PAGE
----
"Pinks had made a statement at some previous time of what he believed the hay to be worth. This statement of value was brought out by the plaintiffs in their examination of Pinks. When the Appellant had an opportunity to examine Pinks the witness testified that he had subsequently carefully examined the hay. The question of whether, after examining the hay, he had changed his previous opinion of its value was objected to and sustained. Clearly this limitation on examination of Pinks by Mills was prejudicial. The jury had before it only Pinks value of the hay before he examined it carefully and the Appellant is stuck with this testimony and unable to explain or dispute it." (Emphasis supplied.) Appellant's Brief, p. 58-59.

We have examined the transcript of the testimony and it does not show that the witness "carefully" examined the alfalfa subsequent to the time when he had stated it was worth forty dollars a ton. It was not clear what opinion counsel was referring to in the question. Whether the witness had changed his opinion evidently did not appear relevant to the trial court. What the witness saw or his description of the alfalfa would be relevant. Counsel did not ask the witness what he saw or what he had found when he had examined the alfalfa. There was nothing to show the importance of the excluded testimony nor did counsel clarify it for the court. If the witness had been permitted to answer the question, it would have been of little value without an explanation of what he had observed. We have consistently followed the rule that a party must offer to prove facts sought to be elicited from a witness before he can assign error upon an objection sustained to a question, the competency of which is not apparent on its face. Froh v. Hein, 76 N.D. 701, 39 N.W.2d 11, and cases cited therein; 5 Am.Jur.2d Appeal and Error, Sec. 802, p. 244. We hold that it was not prejudicial error for the trial court to exclude the answer to the question set forth above.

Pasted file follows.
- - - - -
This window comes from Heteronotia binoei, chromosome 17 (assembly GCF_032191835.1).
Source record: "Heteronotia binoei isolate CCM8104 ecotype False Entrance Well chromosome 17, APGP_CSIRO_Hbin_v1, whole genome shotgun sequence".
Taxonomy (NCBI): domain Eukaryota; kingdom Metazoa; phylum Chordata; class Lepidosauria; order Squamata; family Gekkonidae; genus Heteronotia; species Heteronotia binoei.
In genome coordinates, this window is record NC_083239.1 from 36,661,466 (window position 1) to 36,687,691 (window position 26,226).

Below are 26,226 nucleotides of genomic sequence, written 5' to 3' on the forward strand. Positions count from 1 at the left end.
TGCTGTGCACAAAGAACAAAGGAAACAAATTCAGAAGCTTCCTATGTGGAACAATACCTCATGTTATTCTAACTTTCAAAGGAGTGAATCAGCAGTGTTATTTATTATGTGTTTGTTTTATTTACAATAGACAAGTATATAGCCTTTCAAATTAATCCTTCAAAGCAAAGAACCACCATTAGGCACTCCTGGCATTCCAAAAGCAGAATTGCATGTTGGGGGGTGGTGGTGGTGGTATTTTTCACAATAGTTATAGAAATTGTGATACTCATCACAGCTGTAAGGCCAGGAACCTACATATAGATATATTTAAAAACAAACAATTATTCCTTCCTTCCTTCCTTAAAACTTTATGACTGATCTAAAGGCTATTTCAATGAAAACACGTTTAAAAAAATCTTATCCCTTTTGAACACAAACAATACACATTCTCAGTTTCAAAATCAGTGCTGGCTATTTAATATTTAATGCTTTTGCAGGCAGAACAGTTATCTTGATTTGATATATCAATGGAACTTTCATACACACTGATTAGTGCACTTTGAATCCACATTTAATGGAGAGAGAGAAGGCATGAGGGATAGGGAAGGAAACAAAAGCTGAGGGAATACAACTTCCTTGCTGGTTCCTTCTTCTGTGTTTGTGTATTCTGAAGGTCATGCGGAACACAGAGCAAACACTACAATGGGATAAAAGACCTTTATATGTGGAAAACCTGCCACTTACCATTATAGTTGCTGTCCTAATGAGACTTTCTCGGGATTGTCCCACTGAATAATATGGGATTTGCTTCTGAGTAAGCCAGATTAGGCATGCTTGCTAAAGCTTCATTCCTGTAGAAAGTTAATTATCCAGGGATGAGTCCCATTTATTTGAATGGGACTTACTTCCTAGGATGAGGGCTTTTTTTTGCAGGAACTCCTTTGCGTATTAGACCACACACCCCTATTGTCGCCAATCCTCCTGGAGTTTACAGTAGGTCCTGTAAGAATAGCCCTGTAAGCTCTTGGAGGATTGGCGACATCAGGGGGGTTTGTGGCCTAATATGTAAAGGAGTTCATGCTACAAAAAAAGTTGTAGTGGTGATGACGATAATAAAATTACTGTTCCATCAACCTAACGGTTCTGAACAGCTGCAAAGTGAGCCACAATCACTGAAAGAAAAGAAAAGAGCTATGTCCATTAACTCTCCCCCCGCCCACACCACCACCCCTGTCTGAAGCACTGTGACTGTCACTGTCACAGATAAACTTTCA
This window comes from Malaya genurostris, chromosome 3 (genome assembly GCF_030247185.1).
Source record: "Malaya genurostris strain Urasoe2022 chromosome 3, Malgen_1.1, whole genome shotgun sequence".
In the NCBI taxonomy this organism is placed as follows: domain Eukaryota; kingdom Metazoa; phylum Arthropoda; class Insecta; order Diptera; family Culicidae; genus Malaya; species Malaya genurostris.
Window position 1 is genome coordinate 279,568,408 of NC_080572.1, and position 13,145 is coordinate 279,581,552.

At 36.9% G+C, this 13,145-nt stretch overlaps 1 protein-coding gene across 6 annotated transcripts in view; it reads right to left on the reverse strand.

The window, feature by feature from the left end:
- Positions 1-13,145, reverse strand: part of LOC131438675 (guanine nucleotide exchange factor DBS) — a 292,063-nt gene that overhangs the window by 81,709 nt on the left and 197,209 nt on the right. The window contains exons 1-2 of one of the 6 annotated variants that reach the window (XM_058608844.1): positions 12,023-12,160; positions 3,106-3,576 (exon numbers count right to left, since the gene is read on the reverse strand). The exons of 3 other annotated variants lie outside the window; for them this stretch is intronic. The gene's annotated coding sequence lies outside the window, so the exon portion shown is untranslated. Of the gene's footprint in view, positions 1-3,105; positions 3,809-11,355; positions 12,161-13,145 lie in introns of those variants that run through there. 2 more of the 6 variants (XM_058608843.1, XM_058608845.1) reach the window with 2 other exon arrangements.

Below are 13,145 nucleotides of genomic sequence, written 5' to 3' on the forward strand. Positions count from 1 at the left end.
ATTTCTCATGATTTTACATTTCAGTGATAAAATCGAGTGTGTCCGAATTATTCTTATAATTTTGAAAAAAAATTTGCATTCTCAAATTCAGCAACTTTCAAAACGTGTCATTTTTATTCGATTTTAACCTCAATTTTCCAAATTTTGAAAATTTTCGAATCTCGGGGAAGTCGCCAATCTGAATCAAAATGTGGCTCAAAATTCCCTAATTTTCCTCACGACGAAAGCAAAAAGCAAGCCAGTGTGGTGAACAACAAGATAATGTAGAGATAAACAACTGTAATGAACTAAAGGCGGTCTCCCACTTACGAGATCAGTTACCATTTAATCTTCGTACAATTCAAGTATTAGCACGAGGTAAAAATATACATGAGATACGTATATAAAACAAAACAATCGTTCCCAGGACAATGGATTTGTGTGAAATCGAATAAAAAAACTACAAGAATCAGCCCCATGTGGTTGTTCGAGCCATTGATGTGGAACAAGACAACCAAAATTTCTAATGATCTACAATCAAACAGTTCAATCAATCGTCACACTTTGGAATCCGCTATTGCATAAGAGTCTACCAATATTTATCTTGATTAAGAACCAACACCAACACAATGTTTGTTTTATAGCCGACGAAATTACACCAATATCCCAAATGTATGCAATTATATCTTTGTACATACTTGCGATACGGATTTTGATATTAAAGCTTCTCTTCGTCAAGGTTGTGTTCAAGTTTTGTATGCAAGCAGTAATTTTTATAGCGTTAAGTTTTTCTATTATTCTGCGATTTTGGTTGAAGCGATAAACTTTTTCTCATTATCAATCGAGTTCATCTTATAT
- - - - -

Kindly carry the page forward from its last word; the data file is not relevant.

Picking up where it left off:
(7) Appellant claims error because of the refusal of the trial court to grant defendants' requested instructions No. 1 and No. 2:

"No. 1: Every person who, while lawfully in possession of personal property, renders any service to the owner by labor or skill employed for the protection, improvement or safekeeping has a special lien thereon for the compensation due to him from the owner for such service." "No. 2: In mitigation of damages the jury may consider the amount due on any lien to which the plaintiffs rights were subject and which lien was held by the defendants."